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Citation Information

Type Thesis or Dissertation - Master of Science in Public Health
Title Factors associated with the uptake of prevention of mother to child transmission services among women attending antenatal clinic at coast province general hospital
Publication (Day/Month/Year) 2015
URL http://ir.jkuat.ac.ke/bitstream/handle/123456789/1609/Kevin, K Adam- Msc Public​Health-2015.pdf?sequence=1&isAllowed=y
HIV prevalence stands at 9.0% among pregnant women which translates to an
annual estimate of 110,000 pregnancies among women living with HIV. This
figure ranks Kenya fourth out of the twenty countries with the highest burden of
maternal HIV globally. Despite the improvements in HIV testing and provision of
maternal ARV, Kenya continues to face challenges in assuring that all women in
need of PMTCT services receive the full package of PMTCT interventions that
span the continuum of antenatal, intra-partum and postnatal care.
The objective of this study was to determine factors that are associated with the
uptake of PMTCT services at the antenatal clinic in Coast Province General
Hospital, Mombasa County.
This was a cross-sectional study focusing on pregnant women (n=196) who had
already enrolled for PMTCT at the antenatal clinic in Coast Provincial General
Hospital (CPGH), Mombasa County Kenya. Descriptive results were reported for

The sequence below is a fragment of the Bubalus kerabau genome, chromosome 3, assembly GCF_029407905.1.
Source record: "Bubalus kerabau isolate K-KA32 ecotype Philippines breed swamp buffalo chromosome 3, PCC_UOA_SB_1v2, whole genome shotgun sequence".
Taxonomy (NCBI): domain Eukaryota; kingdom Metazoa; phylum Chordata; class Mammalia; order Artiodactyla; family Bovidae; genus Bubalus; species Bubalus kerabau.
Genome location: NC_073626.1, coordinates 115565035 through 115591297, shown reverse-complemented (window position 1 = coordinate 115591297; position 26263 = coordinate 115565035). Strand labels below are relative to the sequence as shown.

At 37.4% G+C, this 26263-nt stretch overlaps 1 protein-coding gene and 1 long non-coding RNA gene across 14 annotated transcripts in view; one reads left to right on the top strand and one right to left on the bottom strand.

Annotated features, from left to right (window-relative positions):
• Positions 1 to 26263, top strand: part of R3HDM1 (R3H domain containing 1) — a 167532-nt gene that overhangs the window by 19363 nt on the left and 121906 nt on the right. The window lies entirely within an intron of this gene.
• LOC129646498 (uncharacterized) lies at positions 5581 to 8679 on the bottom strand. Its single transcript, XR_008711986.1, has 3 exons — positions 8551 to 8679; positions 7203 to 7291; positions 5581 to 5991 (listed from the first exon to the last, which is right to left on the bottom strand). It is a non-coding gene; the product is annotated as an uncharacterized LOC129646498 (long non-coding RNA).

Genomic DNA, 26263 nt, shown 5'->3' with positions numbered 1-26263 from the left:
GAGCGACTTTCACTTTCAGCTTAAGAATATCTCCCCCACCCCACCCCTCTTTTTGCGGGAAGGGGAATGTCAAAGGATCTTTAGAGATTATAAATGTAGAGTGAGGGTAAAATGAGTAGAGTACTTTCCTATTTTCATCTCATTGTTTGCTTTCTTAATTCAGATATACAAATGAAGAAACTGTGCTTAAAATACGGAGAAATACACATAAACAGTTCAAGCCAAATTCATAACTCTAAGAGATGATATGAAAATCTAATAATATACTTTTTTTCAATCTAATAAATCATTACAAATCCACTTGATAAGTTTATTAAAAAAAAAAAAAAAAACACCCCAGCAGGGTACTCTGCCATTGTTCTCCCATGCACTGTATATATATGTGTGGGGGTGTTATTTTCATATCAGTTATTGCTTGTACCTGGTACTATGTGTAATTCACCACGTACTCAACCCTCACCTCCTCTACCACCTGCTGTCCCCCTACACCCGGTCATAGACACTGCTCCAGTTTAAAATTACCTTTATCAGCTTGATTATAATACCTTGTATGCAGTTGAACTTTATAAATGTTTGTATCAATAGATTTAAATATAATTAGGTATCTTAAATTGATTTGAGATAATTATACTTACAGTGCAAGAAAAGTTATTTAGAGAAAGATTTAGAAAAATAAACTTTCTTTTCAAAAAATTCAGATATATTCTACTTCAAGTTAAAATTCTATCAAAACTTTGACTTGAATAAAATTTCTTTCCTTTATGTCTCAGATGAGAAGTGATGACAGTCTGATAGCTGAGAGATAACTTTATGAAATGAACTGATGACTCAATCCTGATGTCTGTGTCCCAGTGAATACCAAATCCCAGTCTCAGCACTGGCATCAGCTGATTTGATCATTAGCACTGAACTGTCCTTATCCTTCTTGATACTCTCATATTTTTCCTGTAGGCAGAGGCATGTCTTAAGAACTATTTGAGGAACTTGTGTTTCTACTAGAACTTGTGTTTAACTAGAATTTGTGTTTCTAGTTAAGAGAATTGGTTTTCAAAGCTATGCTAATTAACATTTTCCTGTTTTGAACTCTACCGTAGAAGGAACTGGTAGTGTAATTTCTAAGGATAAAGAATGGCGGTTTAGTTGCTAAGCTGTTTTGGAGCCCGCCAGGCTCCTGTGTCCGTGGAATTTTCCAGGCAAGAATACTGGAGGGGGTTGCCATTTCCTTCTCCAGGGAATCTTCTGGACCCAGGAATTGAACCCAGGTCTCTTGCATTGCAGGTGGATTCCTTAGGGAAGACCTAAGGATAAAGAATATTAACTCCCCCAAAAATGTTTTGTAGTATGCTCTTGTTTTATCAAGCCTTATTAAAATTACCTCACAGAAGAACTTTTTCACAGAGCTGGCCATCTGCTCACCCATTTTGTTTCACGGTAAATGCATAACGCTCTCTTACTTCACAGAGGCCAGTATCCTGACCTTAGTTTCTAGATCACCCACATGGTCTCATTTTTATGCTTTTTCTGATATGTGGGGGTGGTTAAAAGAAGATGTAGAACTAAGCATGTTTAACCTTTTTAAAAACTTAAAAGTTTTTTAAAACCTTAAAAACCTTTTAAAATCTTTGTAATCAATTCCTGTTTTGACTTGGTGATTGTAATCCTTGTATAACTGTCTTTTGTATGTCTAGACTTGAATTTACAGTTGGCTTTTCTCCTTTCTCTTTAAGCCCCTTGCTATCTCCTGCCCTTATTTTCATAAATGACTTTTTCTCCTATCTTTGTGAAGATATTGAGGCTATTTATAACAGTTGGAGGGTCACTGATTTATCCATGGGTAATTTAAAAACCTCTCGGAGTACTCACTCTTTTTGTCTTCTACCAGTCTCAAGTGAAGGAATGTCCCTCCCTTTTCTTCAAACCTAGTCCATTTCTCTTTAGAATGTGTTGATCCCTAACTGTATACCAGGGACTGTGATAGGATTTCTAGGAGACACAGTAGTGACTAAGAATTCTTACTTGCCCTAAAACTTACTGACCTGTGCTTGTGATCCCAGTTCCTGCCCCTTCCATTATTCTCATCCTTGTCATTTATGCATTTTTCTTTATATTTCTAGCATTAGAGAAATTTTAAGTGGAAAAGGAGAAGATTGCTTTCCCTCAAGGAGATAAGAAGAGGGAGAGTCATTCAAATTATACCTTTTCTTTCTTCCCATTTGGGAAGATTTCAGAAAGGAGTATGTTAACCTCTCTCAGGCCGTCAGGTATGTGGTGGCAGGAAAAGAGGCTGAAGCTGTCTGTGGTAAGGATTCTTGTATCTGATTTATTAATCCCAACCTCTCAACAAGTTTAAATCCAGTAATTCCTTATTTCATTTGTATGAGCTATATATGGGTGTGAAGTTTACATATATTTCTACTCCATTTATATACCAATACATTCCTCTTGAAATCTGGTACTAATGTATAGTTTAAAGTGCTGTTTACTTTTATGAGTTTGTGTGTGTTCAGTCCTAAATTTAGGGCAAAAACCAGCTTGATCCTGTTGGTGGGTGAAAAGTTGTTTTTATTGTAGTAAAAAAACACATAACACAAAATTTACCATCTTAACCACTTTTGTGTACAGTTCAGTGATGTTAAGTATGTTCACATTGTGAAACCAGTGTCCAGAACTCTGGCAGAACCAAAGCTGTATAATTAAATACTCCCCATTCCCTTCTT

all variables while the association between the main outcome (first PMTCT visit)
and explanatory variables was explored using a chi-square test; further bi-variate
analyses between the outcome and all the covariates were carried out to test for the
magnitude of associations using logistic regression. Data was collected using
questionnaires and was entered, cleaned and analyzed using SPSS version 16.0.
A total of 199 women were interviewed after the PMTCT visit and they had a
mean age of 30 (SD=5) years. About 75% (149) of these were seeking PMTCT
services at the CPGH for the first time, while 71% knew of their HIV status in
CPGH. About 95% of the patients were satisfied with privacy provided during
testing and the provider-client interaction during testing. Clients who had never
delivered in CPGH in the past had a significantly (p<0.001) increased odds of
utilizing PMTCT by 6 times (OR 6.26; 95% CI 3.09 -12.68) compared to clients
who had previously delivered in CPGH. Further clients who had never lost a
pregnancy in CPGH and were in the hospital for the first time were 3 times (OR
3.37; 95% CI 1.42 – 8.00) likely to seek PMTCT services in CPGH compared to
those who had lost a pregnancy in CPGH. There was a significant association (OR
5.71; 95% CI 2.14 – 15.22). p value <0.001) between family planning use before
pregnancy and first PMTCT visit with a 6 times (OR 5.71; 95% CI 2.14 – 15.22)
increased odds of not using FP services if utilizing PMTCT services for the first
time in CPGH with use of FP before pregnancy as the reference group. Over 90%
of the clients reported satisfaction with counselling services, the way queries were
addressed and the degree of privacy provided.
Clients seeking PMTCT services reported positive experiences and good provider
– client relationship. Patients who had not sought reproductive services (delivery,
post-abortal care) were more likely to seek for PMTCT services at CPGH,
therefore for a successful PMTCT program in CPGH attention needs to paid to the
patient experiences as they seek other reproductive services.

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